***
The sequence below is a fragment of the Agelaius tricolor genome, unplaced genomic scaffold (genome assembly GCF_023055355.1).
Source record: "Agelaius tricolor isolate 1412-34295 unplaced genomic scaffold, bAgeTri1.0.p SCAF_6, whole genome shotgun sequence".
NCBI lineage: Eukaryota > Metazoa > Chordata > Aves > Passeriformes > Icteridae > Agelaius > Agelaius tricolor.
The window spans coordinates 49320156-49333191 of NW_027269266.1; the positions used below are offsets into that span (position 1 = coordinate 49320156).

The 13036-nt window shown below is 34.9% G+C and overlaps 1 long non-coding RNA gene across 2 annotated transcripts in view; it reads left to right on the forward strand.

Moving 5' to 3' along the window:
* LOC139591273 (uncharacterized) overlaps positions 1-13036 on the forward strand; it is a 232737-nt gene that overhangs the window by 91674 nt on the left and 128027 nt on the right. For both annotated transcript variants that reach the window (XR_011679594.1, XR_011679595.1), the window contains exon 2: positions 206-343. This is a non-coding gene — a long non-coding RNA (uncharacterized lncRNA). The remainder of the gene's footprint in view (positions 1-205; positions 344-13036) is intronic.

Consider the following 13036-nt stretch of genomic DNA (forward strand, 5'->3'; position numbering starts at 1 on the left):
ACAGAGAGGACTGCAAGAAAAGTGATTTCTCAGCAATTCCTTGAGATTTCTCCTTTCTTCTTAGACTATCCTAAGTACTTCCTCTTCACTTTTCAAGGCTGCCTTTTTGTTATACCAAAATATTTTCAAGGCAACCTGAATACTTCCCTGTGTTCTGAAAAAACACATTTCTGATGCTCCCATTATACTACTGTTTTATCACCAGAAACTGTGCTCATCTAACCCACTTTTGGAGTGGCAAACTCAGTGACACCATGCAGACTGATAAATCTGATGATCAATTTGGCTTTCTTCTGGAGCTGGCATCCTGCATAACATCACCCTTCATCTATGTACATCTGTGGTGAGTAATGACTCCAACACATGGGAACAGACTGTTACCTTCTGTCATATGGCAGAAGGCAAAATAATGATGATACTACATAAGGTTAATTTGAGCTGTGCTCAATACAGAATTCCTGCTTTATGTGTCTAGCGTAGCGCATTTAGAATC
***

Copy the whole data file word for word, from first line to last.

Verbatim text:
The sequence below is a fragment of the Agelaius tricolor genome, unplaced genomic scaffold (genome assembly GCF_023055355.1).
Source record: "Agelaius tricolor isolate 1412-34295 unplaced genomic scaffold, bAgeTri1.0.p SCAF_6, whole genome shotgun sequence".
NCBI lineage: Eukaryota > Metazoa > Chordata > Aves > Passeriformes > Icteridae > Agelaius > Agelaius tricolor.
The window spans coordinates 49320156-49333191 of NW_027269266.1; the positions used below are offsets into that span (position 1 = coordinate 49320156).

The 13036-nt window shown below is 34.9% G+C and overlaps 1 long non-coding RNA gene across 2 annotated transcripts in view; it reads left to right on the forward strand.

Moving 5' to 3' along the window:
* LOC139591273 (uncharacterized) overlaps positions 1-13036 on the forward strand; it is a 232737-nt gene that overhangs the window by 91674 nt on the left and 128027 nt on the right. For both annotated transcript variants that reach the window (XR_011679594.1, XR_011679595.1), the window contains exon 2: positions 206-343. This is a non-coding gene — a long non-coding RNA (uncharacterized lncRNA). The remainder of the gene's footprint in view (positions 1-205; positions 344-13036) is intronic.

Consider the following 13036-nt stretch of genomic DNA (forward strand, 5'->3'; position numbering starts at 1 on the left):
ACAGAGAGGACTGCAAGAAAAGTGATTTCTCAGCAATTCCTTGAGATTTCTCCTTTCTTCTTAGACTATCCTAAGTACTTCCTCTTCACTTTTCAAGGCTGCCTTTTTGTTATACCAAAATATTTTCAAGGCAACCTGAATACTTCCCTGTGTTCTGAAAAAACACATTTCTGATGCTCCCATTATACTACTGTTTTATCACCAGAAACTGTGCTCATCTAACCCACTTTTGGAGTGGCAAACTCAGTGACACCATGCAGACTGATAAATCTGATGATCAATTTGGCTTTCTTCTGGAGCTGGCATCCTGCATAACATCACCCTTCATCTATGTACATCTGTGGTGAGTAATGACTCCAACACATGGGAACAGACTGTTACCTTCTGTCATATGGCAGAAGGCAAAATAATGATGATACTACATAAGGTTAATTTGAGCTGTGCTCAATACAGAATTCCTGCTTTATGTGTCTAGCGTAGCGCATTTAGAATC